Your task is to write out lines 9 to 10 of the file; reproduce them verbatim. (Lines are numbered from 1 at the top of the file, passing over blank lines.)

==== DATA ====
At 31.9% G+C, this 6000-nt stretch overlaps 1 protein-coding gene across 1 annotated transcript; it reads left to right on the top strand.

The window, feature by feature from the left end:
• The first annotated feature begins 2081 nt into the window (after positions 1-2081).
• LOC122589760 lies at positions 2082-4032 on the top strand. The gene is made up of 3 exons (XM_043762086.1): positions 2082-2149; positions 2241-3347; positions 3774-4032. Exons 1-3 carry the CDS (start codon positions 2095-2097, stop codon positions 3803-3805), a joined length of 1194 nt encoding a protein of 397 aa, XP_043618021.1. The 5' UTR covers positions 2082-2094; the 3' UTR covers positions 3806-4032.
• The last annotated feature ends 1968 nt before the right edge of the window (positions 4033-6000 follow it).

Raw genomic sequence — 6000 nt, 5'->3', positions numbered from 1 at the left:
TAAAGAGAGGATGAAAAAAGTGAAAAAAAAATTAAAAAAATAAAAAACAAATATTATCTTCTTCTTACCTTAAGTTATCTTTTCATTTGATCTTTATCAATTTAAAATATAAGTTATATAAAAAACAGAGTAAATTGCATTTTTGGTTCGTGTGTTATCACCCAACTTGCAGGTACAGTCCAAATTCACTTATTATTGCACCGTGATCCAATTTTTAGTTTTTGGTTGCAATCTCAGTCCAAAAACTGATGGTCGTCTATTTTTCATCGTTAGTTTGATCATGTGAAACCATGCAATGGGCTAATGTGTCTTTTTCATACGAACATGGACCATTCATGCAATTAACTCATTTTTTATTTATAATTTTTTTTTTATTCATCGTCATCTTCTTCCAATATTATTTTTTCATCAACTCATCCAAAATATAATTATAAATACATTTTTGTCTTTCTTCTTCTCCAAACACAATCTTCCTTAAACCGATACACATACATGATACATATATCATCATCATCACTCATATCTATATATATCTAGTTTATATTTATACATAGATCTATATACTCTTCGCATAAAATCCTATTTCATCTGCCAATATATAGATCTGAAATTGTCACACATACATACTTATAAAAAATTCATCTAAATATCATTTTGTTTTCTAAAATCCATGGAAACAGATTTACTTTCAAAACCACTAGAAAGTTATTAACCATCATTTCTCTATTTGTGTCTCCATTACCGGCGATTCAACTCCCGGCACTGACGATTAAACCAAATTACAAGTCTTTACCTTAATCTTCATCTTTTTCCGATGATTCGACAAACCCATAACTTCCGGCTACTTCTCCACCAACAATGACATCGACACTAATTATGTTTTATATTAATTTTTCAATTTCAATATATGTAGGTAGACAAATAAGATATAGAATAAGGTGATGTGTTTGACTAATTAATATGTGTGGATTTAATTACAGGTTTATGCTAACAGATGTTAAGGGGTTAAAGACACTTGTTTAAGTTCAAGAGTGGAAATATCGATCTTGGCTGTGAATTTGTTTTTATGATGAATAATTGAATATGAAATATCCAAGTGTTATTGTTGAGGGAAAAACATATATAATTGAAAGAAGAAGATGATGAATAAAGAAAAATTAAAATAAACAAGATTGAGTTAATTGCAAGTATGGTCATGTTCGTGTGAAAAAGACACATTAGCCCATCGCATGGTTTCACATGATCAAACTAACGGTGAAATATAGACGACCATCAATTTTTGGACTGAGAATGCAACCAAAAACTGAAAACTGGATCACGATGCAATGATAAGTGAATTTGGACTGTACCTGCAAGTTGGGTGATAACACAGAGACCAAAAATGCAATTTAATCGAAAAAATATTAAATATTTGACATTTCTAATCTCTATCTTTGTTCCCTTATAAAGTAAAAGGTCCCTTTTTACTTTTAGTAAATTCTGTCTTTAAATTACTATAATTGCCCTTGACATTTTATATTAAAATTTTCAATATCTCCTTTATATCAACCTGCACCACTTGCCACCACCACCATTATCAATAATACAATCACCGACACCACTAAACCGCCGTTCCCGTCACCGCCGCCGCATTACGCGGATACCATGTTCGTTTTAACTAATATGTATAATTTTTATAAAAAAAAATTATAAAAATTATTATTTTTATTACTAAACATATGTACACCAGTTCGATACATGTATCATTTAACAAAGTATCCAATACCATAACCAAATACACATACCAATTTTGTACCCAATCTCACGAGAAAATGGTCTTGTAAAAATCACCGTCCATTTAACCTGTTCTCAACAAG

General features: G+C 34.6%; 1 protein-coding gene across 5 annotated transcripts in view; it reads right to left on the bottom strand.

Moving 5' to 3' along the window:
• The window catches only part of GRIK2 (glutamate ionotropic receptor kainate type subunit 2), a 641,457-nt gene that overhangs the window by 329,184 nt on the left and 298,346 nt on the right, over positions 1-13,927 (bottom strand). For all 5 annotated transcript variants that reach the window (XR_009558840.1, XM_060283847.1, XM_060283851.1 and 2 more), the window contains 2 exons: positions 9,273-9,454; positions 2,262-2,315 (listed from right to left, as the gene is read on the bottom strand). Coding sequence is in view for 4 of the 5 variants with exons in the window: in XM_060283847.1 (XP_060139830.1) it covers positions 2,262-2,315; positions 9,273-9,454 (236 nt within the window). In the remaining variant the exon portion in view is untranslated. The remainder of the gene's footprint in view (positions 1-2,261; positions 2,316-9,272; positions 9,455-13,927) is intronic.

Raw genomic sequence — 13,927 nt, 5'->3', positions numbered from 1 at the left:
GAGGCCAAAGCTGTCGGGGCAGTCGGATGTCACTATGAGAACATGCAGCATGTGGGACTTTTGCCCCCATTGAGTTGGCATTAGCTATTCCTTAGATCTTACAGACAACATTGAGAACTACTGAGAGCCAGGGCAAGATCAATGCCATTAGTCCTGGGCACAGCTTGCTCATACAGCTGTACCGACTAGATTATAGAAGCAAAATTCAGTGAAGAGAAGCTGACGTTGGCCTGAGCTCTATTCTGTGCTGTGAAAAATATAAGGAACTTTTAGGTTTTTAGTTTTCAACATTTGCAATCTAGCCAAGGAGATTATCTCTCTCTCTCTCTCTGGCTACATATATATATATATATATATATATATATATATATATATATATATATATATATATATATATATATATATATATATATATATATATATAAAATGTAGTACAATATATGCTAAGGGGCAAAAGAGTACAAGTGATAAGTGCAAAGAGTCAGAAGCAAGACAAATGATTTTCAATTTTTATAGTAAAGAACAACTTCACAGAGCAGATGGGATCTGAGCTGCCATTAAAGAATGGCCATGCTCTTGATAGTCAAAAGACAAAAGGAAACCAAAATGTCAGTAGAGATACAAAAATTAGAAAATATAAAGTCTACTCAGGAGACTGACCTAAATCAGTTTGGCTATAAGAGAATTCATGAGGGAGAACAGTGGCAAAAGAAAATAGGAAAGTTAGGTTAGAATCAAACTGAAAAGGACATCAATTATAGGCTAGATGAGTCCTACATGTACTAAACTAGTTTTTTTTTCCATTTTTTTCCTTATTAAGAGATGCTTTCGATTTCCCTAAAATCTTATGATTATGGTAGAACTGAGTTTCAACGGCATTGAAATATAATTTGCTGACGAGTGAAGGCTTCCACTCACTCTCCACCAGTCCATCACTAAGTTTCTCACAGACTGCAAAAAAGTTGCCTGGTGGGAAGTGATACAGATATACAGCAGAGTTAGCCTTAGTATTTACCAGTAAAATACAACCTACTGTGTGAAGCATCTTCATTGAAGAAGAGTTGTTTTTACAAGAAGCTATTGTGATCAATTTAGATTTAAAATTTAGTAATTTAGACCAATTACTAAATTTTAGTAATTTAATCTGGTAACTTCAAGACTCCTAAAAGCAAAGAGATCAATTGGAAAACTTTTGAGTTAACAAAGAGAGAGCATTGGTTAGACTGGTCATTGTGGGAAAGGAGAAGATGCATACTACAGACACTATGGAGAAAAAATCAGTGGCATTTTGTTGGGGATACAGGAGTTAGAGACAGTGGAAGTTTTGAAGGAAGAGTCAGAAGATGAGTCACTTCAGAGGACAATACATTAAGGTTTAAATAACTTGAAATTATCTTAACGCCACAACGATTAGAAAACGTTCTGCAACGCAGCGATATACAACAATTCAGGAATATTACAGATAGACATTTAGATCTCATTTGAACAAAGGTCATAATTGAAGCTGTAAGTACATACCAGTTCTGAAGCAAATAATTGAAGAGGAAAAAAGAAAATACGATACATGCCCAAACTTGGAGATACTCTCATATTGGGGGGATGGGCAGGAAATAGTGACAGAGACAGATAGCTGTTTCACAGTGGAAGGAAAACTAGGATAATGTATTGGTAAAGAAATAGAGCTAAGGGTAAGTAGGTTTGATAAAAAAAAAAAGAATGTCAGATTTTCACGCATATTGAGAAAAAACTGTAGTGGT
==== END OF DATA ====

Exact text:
Moving 5' to 3' along the window:
• The window catches only part of GRIK2 (glutamate ionotropic receptor kainate type subunit 2), a 641,457-nt gene that overhangs the window by 329,184 nt on the left and 298,346 nt on the right, over positions 1-13,927 (bottom strand). For all 5 annotated transcript variants that reach the window (XR_009558840.1, XM_060283847.1, XM_060283851.1 and 2 more), the window contains 2 exons: positions 9,273-9,454; positions 2,262-2,315 (listed from right to left, as the gene is read on the bottom strand). Coding sequence is in view for 4 of the 5 variants with exons in the window: in XM_060283847.1 (XP_060139830.1) it covers positions 2,262-2,315; positions 9,273-9,454 (236 nt within the window). In the remaining variant the exon portion in view is untranslated. The remainder of the gene's footprint in view (positions 1-2,261; positions 2,316-9,272; positions 9,455-13,927) is intronic.